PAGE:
The ‘POWER’ to Improve Women’s Health

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We know that men and women have different health needs and encounter different barriers to accessing care. When they do access health care, men and women are often treated differently. Women with cardiovascular disease, for example, may experience longer delays in accessing appropriate care and may be less likely than men to receive indicated treatments. In addition, women have different social contexts than men that shape their health, including higher rates of poverty and more caregiving responsibilities. It is not possible to reduce health inequities, improve population health, or improve health-care delivery without addressing gender issues.

The POWER Study in Ontario is producing an evidence-based tool to help policy-makers, health-care providers, and consumers improve health and reduce health inequities among the women and men of Ontario. By measuring health inequities, we can help guide interventions to improve health for all women. And by monitoring inequities in health and health care over time, we can help in assessing whether or not progress is being made.

A multidisciplinary team of over 60 researchers is collaborating on this multi-year project which is a partnership between St. Michael’s Hospital and the Institute for Clinical Evaluative Sciences (ICES), both based in Toronto, Ontario, and is funded by the Ontario Ministry of Health and Long-Term Care and Echo, the province’s new women’s health agency.

The study is examining differences between men and women as well as differences among women associated with age, income, education, ethnicity, and where they live. Where possible, data are analyzed at the level of Ontario’s recently created Local Health Integration Networks (LHINs), which are responsible for planning, coordinating and funding the delivery of health-care services within their respective communities. Where data do not exist to support analysis at this level, findings are reported at the provincial level.

Health indicators for the study were chosen by a panel of technical experts with input from a wide range of key community-based stakeholders, including women’s health advocates. To assess the indicators, researchers analyze data from administrative health-care databases (e.g., hospitalizations), surveys done by Statistics Canada and other agencies, vital statistics, and disease registries. The indicators capture the most common causes of illness, disability and death among women, and may then be used to improve health. For example, knowledge of the differences in cervical cancer screening rates among different groups of women can guide care providers to increase screening for groups that are currently least likely to receive screening.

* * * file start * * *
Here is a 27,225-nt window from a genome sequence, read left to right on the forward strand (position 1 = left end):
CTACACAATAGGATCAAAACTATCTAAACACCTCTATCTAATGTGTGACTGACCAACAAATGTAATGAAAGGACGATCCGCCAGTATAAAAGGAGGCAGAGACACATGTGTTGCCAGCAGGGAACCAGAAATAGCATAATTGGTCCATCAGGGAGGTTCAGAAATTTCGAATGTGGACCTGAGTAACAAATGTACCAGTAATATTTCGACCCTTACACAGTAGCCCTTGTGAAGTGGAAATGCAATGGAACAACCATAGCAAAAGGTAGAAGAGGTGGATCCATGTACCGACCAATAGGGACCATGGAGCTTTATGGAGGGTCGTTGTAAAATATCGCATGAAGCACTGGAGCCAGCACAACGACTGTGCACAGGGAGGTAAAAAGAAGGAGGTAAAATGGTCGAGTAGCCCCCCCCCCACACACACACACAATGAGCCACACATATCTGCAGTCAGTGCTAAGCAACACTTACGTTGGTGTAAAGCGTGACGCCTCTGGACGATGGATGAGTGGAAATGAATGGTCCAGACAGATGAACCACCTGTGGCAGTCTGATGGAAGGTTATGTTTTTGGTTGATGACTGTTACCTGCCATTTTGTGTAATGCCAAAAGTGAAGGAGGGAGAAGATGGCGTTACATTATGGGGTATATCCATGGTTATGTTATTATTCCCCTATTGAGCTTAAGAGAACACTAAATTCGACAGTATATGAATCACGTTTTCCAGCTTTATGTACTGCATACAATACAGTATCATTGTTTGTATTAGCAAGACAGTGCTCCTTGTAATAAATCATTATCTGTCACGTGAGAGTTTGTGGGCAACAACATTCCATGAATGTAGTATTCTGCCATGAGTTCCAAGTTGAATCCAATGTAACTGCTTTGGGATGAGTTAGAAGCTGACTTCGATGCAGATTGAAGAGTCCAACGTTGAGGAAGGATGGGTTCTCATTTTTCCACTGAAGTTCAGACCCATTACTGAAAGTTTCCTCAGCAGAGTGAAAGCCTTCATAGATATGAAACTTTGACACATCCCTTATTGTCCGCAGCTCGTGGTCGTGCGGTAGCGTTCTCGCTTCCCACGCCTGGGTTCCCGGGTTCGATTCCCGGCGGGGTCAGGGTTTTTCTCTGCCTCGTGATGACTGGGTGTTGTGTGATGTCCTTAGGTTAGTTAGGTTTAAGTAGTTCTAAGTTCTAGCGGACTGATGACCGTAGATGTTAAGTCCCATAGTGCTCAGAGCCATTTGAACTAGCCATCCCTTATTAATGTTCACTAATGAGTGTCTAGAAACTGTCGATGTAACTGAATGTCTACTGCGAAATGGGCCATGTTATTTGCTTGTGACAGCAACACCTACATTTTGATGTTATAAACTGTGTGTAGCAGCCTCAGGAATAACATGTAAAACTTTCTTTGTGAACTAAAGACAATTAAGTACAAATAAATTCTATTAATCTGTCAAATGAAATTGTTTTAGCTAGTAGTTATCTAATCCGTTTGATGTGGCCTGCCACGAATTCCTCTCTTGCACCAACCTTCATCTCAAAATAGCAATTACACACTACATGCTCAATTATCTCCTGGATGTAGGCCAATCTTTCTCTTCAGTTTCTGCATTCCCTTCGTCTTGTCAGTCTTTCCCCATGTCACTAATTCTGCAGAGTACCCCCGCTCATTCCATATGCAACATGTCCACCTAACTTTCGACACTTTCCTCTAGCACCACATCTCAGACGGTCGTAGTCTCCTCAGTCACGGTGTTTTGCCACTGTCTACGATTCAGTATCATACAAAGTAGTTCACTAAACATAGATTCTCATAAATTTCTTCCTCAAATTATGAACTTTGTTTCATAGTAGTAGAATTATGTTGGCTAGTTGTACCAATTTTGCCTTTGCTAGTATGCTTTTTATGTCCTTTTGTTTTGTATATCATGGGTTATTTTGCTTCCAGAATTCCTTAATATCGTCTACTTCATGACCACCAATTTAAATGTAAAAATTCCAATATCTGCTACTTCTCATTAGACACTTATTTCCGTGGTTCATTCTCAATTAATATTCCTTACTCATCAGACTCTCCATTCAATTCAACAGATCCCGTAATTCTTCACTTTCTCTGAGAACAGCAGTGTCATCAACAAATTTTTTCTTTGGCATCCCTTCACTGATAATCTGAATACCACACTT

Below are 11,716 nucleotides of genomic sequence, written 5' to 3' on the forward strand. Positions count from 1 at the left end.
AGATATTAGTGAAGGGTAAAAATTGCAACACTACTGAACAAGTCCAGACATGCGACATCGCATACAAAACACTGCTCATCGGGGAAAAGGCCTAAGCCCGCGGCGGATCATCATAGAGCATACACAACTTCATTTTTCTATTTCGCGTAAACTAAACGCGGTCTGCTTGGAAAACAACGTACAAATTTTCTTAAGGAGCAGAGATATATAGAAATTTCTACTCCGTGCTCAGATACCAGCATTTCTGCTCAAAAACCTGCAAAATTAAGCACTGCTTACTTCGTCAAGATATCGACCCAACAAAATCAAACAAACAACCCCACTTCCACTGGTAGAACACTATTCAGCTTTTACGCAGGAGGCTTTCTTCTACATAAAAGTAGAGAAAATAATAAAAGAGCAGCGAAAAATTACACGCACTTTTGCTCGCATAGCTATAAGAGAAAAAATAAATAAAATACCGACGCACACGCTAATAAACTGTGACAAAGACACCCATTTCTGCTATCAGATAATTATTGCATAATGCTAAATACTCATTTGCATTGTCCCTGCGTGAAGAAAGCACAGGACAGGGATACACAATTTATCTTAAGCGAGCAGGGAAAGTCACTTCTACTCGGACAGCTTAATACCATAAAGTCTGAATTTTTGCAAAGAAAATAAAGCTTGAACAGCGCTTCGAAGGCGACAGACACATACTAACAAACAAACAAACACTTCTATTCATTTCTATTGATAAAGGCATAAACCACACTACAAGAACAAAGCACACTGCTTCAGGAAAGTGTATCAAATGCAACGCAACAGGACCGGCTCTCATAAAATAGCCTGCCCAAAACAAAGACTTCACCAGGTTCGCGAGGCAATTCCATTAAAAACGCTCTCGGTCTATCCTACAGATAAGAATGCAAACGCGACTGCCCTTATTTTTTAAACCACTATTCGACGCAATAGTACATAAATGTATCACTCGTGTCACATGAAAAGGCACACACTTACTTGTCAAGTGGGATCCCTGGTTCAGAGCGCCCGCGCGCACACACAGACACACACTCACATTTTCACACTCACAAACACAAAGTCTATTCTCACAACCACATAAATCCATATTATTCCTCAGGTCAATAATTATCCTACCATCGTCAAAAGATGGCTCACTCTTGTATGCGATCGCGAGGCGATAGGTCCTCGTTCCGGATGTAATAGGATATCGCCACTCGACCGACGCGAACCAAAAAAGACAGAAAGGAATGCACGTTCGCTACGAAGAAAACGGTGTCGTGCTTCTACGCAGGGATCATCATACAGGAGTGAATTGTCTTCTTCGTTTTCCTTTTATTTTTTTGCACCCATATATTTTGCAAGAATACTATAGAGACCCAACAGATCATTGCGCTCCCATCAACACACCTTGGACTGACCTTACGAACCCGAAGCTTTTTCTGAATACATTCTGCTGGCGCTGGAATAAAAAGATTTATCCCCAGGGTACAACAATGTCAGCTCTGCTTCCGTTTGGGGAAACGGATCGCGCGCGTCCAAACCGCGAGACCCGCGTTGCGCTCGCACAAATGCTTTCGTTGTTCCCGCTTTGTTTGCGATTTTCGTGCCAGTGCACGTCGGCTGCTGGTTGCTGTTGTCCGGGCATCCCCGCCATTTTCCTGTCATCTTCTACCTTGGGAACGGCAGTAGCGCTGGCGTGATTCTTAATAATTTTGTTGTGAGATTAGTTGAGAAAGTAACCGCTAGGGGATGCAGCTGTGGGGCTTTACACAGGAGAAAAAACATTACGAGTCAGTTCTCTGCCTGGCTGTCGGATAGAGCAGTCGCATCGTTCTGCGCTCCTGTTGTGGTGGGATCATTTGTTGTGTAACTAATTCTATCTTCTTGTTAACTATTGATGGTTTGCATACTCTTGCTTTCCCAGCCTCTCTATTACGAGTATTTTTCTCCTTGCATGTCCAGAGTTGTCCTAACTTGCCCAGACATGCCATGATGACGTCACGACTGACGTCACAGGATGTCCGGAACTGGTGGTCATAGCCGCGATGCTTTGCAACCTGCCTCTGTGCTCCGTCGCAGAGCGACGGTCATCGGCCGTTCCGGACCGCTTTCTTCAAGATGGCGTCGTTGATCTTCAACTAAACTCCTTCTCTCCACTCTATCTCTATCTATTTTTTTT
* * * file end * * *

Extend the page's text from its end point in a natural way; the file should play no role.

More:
The POWER Study’s findings will be released in two volumes. The first volume includes chapters on the burden of illness (overall health and well-being, prevalence of chronic conditions, risk factors for chronic disease, and mortality); access to health services (access to primary care, specialist care and home care; rates of hospitalization for diabetes, asthma and heart failure); depression (how Ontario’s health-care system meets the needs of women and men with depression); cancer (breast, reproductive system, lung and colorectal cancers; cancer incidence; survival rates; and end-of-life care) and cardiovascular disease (ischemic heart disease, heart failure and stroke; wait times for cardiovascular procedures). These chapters will be sequentially released online beginning in early 2009.

The second volume includes chapters on musculoskeletal disorders, diabetes, HIV infection and women’s gynecological/reproductive health as well as chapters on the social determinants of health and low-income, immigrant, and older women. The data for these chapters are currently being analyzed with anticipated release beginning in Fall 2009 when individual chapters will be available for download from the project website (
Study findings will also be available in the ICES inTool ( where health data are presented in an interactive web-based format, and which will contain additional demographic information not included in the POWER Study’s published reports. This will allow policy-makers and planners, public health personnel, providers, health advocates, the public, and researchers to examine the data and make comparisons across subgroups and regions according to their specific needs.

From its inception, a diverse group of community-based organizations, health advocates, providers, consumers and policy-makers have been integral to shaping the report. Their perspectives helped identify priorities, and indicators, and they contributed invaluable suggestions for how to make the report most useful. Community input was also central to developing the POWER Study Gender and Equity Framework, which recognizes non-medical determinants of health, such as living and working conditions.

The aim is for the findings to serve as a catalyst for action. The POWER Study paints a picture of gender, socioeconomic, and ethnic inequities in health in Ontario and in doing so identifies many opportunities for improvement. It provides objective evidence for priority setting and provides a baseline from which to measure progress and to assess the effectiveness of interventions aimed at achieving gender and socioeconomic equity in health.

For more information and to download individual chapters as they become available, visit the POWER Study website at

Jean Kammermayer BScN, MPA, a senior policy analyst, is Director of Knowledge Translation for the POWER Study. Arlene S. Bierman MD, MS, FRCPC, a general internist, geriatrician, and health services researcher is the Principal Investigator for the POWER Study.